• I. Play through your footage, decide where the next jitter spell is to take place, and go through steps a. through g. as many times as your brain and viewing audience can stand it.

DOWNLOAD FINISHED MOVIE:
FINAL MOVIE - 584k (Right click and choose Save File as...)


THE FINAL RECAP:
Once again, let’s explain what we did: We increased the size of the footage a bit, so that our halo stands out more (step B.) and then made the over-exposure highlight jump around as if it were falling off the sprockets of the film projector, (steps C. through F.). Then, we randomized the over-exposure over the same period of time (step G.) to sell the effect of the film bumping closer and farther away from the projector bulb. We then moved the base layer (step H.) so that it adds to the randomness of the effect. Though it is time consuming, and a little multi-step intensive, it provides one heck of an effect.

As I said earlier, this is only a jumping off point. You might want to adjust other parameters over time. Try increasing the Gaussian Blur and Opacity to go even more extreme with the highlight effect. Adjust the Levels filter to blow out the footage more. If you have a 3rd party film grain filter, (or know how to fake it with FCP filters. But that’s another tutorial…) apply liberally to the bottom base layer. The sky is the limit on this one. Also remember that this effect works with nested sequences, too. Sometimes nesting the sequences can help, especially if you have a lot of edits in your base layer and need to apply the effect several times.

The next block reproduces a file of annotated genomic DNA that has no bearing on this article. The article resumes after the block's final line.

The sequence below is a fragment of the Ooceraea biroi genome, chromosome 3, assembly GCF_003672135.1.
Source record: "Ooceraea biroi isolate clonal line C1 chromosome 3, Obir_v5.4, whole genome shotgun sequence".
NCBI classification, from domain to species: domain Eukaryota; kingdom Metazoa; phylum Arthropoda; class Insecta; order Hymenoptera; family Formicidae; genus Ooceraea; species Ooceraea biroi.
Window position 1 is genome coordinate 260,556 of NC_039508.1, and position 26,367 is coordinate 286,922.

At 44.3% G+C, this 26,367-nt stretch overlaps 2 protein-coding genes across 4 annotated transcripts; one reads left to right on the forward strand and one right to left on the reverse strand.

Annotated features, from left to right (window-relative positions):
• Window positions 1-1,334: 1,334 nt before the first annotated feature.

Most of all, have fun with it. There’s really no wrong way to do this effect. You are, after all, imitating a mistake! Good luck, and happy compositing!


-- Steve Miller

Steve Miller is a freelance Producer/Editor/Compositor working out of the San Francisco Bay and Las Vegas areas. He’s also co-founder (with Creative Cow combustion forum leader Lee Roderick) of Runaway Training (www.RunawayTraining.com). Look for an expanded version of this tutorial, and several other treatments like it, in his upcoming training DVD “Compositing in Final Cut Pro: When Good Footage Goes Bad” to be released later in the year. ©2004 Runaway Training & Steve Miller



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Comments

no key-framing on position
by Kenneth Kidwell
If you export the clips to motion you can bypass the tedious key framing on the position. Just export the clips to motion and use wriggle on the position. I then added keyframes the beginning and ending of both clips at 0, 0. I also increased the scale in motion before exporting back to FCP.